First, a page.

2. Clinical Breast Examination:
Women who have found any change in their breast/breasts should consult their doctors for a clinical breast examination.

 
3. Mammography
The basic idea behind breast cancer screening, or any other screening for that matter, is that it allows for detection of the breast cancers before they become large enough to be felt.  Early detection and treatment generally results in better treatment outcomes.

Mammography screening is widely accepted as appropriate and beneficial for women above the age of 50.  In Singapore, the recommendations by the Ministry of Health for Breast Cancer Screening are as follows:
 

mammographyAsymptomatic women 50 - 69 years
All normal risk, asymptomatic women 50 - 69 years should have screening mammograms only every 2 years.

Asymptomatic women 40 - 49 years
Women aged 40 - 49 years with no significantly increased risk, should discuss the benefits, limitations and potential harms associated with screening with their doctors before making a decision on whether or not to have screening.

Asymptomatic women < 40 years
Normal risk, asymptomatic women under 40 years of age do not require breast screening.

Asymptomatic women > 70 years
Unlike in Western nations, where evidence supports mammographic screening every 2 years in women 70 - 75 years of age, the incidence of breast cancer in this age group among Singaporean women is significantly lower.  As such, screening mammography may be less beneficial.  Asymptomatic women in this age group should discuss the potential benefits and risks of screening with their doctor.

 
The following groups of women should consult their doctor about screening for breast cancer:

• Women who have increased genetic risk for cancers i.e. family history of breast cancer

• Women on hormone replacement therapy

• Women with prior breast cancer

• Women with premalignant breast conditions

How Is Breast Cancer Diagnosed?


Many women present to their doctors with breast symptoms which do not turn out to be due to cancer.  Common benign conditions of the breast include fibroadenomas and fibrocystic disease of the breast.  However, all new breast changes should be evaluated by a doctor.

Doctors generally make the diagnosis of breast cancer by employing what is commonly known as the "Triple Test".  As its name suggests, there are three parts to it:

(i) Clinical Examination

(ii) Imaging of the Breast

(ii) Breast Biopsy

 
(i) Clinical Examination

Breast examination by a doctor involves inspecting and palpation of all 4 quadrants (the breast is typically categorized into 4 parts) of both breasts, the area under the nipples, and under both arms to feel for lymph node enlargement.

 
(ii) Imaging of the Breast

Mammogram

Mammography is the commonest test used to detect breast cancer.  In younger women who tend to have much denser breast tissue, mammograms may be difficult to read and doctors may request for other imaging methods instead.

Benign breast lumps are typically rounded with smooth edges.  Cancers, by contrast, usually appear denser with an irregular edge.  The surrounding tissue may also be distorted by invading cancer cells.  Cancers may also be associated clusters of calcium flecks which show up on mammograms as bright white dots.

 
Ultrasound

Ultrasound of the breast is a good way to focus on areas of the breast which are of particular concern, such as in a region where a lump is felt.  It is also frequently done in younger women with denser breast tissue in whom mammograms may not be suitable.

 
Magnetic Resonance Imaging (MRI)

MRIs are sometimes used to assist in the screening of women at high risk of breast cancer, obtaining more detailed assessment of an area of particular concern found on mammogram or ultrasound, as well as in the monitoring for recurrence after treatment.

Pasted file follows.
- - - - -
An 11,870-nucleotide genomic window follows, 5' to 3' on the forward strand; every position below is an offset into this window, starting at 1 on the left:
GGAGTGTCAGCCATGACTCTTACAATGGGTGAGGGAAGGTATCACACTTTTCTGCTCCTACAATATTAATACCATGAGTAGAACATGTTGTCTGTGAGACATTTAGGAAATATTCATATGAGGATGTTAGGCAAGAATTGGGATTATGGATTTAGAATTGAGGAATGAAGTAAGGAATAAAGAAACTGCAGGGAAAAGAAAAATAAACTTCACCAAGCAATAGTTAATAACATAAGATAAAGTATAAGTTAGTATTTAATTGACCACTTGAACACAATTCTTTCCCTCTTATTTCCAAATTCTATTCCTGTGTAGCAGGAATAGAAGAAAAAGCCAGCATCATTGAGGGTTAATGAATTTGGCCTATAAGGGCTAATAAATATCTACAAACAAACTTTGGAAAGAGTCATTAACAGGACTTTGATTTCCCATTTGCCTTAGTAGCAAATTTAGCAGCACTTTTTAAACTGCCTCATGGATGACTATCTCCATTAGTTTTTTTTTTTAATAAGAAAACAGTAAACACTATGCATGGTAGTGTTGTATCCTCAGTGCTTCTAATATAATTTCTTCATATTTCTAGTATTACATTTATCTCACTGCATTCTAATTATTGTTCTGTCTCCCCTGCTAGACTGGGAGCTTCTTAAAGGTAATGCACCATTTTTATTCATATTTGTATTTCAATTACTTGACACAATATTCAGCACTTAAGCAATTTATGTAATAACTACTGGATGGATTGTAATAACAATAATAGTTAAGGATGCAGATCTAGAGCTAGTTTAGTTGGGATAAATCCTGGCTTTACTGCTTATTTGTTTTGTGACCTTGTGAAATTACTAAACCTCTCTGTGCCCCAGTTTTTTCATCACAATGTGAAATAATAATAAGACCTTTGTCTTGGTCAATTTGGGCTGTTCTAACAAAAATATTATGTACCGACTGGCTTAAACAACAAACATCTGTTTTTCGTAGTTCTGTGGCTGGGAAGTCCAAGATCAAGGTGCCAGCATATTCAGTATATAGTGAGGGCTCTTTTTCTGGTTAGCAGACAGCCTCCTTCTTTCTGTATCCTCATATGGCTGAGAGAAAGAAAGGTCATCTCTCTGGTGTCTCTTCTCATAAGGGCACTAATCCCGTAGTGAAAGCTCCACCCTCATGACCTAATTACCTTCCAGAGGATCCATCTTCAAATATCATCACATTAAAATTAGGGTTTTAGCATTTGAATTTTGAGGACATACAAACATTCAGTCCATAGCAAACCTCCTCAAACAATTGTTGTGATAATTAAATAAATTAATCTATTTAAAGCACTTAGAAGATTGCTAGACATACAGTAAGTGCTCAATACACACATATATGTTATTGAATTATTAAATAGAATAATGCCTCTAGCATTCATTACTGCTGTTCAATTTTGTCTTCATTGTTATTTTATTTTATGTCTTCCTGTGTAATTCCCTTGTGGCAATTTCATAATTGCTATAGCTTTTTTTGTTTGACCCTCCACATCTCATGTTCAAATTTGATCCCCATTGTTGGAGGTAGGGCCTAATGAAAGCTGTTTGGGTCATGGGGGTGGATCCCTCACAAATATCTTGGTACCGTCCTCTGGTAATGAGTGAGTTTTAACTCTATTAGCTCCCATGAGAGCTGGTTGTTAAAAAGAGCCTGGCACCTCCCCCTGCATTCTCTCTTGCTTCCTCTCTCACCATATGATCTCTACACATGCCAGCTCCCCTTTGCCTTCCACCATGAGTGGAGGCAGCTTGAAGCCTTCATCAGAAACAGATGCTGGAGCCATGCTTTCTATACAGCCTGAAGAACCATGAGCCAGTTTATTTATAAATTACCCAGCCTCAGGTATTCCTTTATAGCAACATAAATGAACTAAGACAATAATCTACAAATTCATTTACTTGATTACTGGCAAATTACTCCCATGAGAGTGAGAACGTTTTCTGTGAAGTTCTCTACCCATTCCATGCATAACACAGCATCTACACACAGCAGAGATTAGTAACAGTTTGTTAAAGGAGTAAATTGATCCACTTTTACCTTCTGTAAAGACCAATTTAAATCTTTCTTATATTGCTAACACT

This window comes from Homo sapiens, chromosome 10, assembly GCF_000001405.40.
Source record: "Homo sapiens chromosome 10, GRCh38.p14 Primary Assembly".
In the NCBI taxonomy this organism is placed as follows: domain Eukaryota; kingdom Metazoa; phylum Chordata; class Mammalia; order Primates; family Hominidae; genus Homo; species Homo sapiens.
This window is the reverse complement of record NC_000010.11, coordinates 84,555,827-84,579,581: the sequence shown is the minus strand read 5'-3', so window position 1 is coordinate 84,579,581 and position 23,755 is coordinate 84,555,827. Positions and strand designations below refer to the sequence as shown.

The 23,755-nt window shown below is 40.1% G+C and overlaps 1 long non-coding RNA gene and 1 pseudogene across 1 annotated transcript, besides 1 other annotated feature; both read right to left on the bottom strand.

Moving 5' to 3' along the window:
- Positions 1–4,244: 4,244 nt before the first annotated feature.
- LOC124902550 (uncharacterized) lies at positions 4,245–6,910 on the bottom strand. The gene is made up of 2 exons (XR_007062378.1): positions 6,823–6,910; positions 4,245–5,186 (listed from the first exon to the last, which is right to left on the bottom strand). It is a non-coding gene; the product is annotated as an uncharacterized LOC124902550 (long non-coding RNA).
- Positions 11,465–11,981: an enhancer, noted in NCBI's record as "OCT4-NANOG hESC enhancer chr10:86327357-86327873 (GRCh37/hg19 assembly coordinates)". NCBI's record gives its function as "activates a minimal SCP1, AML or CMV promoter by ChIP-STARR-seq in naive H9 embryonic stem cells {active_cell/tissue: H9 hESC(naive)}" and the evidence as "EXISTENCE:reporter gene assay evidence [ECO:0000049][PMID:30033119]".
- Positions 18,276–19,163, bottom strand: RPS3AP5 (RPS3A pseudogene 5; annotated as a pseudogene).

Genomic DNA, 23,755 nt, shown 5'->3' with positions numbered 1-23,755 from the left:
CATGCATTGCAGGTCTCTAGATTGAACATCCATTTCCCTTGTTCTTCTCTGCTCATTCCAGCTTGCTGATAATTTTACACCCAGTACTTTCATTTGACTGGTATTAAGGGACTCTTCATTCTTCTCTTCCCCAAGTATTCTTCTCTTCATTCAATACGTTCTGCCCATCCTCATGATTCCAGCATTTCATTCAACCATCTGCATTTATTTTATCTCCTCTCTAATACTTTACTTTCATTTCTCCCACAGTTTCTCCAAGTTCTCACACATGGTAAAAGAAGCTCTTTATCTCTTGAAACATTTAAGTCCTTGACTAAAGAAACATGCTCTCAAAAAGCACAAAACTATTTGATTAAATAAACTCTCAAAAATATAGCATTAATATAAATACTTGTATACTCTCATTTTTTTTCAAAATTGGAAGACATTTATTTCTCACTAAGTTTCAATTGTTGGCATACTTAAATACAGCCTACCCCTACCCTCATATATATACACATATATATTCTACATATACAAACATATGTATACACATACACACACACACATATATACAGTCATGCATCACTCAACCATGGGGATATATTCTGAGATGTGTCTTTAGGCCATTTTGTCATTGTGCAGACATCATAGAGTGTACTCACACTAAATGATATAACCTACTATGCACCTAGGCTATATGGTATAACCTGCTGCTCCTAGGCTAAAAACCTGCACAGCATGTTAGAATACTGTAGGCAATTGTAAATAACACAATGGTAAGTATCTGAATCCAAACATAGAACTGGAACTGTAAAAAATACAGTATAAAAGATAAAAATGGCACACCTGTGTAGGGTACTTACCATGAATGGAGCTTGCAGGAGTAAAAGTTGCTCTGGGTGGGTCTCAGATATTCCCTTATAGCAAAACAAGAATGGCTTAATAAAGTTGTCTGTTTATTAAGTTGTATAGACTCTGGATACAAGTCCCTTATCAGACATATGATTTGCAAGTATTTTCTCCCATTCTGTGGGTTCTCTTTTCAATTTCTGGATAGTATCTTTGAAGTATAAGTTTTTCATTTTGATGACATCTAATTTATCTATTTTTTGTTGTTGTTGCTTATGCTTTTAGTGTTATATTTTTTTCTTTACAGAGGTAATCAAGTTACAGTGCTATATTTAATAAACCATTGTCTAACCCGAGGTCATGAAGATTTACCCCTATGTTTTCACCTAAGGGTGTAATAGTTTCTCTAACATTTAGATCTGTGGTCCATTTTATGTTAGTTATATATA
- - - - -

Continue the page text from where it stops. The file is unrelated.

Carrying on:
(iii) Breast Biopsy

Fine-Needle Aspiration

Fine-needle aspiration (FNA) involves collecting a small sample of breast tissue using a long, thin needle and a syringe.  FNAs are done under local anaesthesia.  Mammograms or ultrasounds are often used to help locate the area of concern.  Cells aspirated are then sent to a pathology laboratory for staining and interpretation.

Core / Mammotome Biopsy

This is similar to the FNA, however, in this case a much larger needle is used to obtain a "worm" of breast tissue rather than just some cells as in that obtained by an FNA.  The core biopsy is also done under local anaesthesia and it gives doctors more breast tissue to work on, increasing the accuracy of diagnosis.

Open Surgical Biopsy

This requires a cut in the skin, in order to remove a sample of the lump, or sometimes, the entire lump.  This method, whilst being the most accurate method of differentiating benign from cancerous lesions, is a lot more invasive than the previously discussed methods.

Your breast surgeon will advise you on the most appropriate method for obtaining a biopsy sample for you.

 
Factors Which Affect Prognosis Of Breast Cancer


Several factors are know to affect the likelihood of successful treatment and the risk of recurrence.

These would include the following:

• The stage of the cancer (size of tumour, whether it has spread to the lymph nodes or to other parts of the body)

• The type of breast cancer (eg. tubular, mucinous, papillary)

• Whether the tumour is hormone receptor (estrogen/progesterone receptors) positive or negative

• Histological grade

• Human epidermal growth factor type 2 receptor (HER2) gene amplification and/or overexpression

• Whether the tumour is a new one or a recurrence

• The age, menopausal status and general health of the woman

Treatment Of Breast Cancer


1. Surgery
Surgery is considered to be the primary treatment of breast cancer and many patients with early breast cancer are cured by surgery alone.  Surgery aims to completely remove the tumour, as well as to achieve clear resection margins, in order to reduce the risk of tumour recurrence.  Several types of surgery are performed (eg. mastectomy, lumpectomy) but these will not be discussed in this article.

 
2. Adjuvant Therapy
Adjuvant therapy is designed to treat micrometastatic disease (cancer cells which have escaped the breast and regional lymph nodes, and which have not yet had an established identifiable metastatic focus).  It is given after primary therapy to increase the long-term disease-free survival.

Types of adjuvant therapy include chemotherapy, hormonal therapy, radiation therapy and targeted therapy with monoclonal antibodies.

Find a Breast Surgeon


The article above is meant to provide general information and does not replace a doctor's consultation.
Please see your doctor for professional advice.